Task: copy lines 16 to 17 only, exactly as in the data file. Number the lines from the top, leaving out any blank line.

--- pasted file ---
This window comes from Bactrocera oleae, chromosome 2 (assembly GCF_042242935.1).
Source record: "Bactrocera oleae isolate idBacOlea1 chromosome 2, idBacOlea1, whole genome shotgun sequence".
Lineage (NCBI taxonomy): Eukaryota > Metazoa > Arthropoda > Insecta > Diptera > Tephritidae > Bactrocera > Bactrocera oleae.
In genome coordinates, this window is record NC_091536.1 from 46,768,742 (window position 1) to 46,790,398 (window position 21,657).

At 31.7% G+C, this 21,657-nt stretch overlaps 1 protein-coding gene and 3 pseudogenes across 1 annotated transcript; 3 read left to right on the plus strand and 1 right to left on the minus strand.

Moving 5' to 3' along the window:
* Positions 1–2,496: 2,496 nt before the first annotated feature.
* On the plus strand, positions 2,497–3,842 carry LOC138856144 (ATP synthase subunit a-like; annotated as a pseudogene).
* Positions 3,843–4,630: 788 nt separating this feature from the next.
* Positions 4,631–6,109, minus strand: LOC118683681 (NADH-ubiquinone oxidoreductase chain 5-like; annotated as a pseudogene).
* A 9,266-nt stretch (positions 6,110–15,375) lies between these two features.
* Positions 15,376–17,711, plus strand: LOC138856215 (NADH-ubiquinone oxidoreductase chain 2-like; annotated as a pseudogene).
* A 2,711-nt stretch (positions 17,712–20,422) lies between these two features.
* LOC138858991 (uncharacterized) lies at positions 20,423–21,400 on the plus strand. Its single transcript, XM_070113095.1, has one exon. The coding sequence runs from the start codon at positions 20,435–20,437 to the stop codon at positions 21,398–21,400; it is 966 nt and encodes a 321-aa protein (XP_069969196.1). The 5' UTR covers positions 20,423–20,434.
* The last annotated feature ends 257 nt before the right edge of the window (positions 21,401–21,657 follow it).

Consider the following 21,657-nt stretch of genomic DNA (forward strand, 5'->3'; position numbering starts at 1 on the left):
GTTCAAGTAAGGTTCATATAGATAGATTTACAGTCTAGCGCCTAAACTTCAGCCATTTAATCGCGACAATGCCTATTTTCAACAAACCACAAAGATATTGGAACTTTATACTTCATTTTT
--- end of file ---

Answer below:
Consider the following 21,657-nt stretch of genomic DNA (forward strand, 5'->3'; position numbering starts at 1 on the left):
GTTCAAGTAAGGTTCATATAGATAGATTTACAGTCTAGCGCCTAAACTTCAGCCATTTAATCGCGACAATGCCTATTTTCAACAAACCACAAAGATATTGGAACTTTATACTTCATTTTT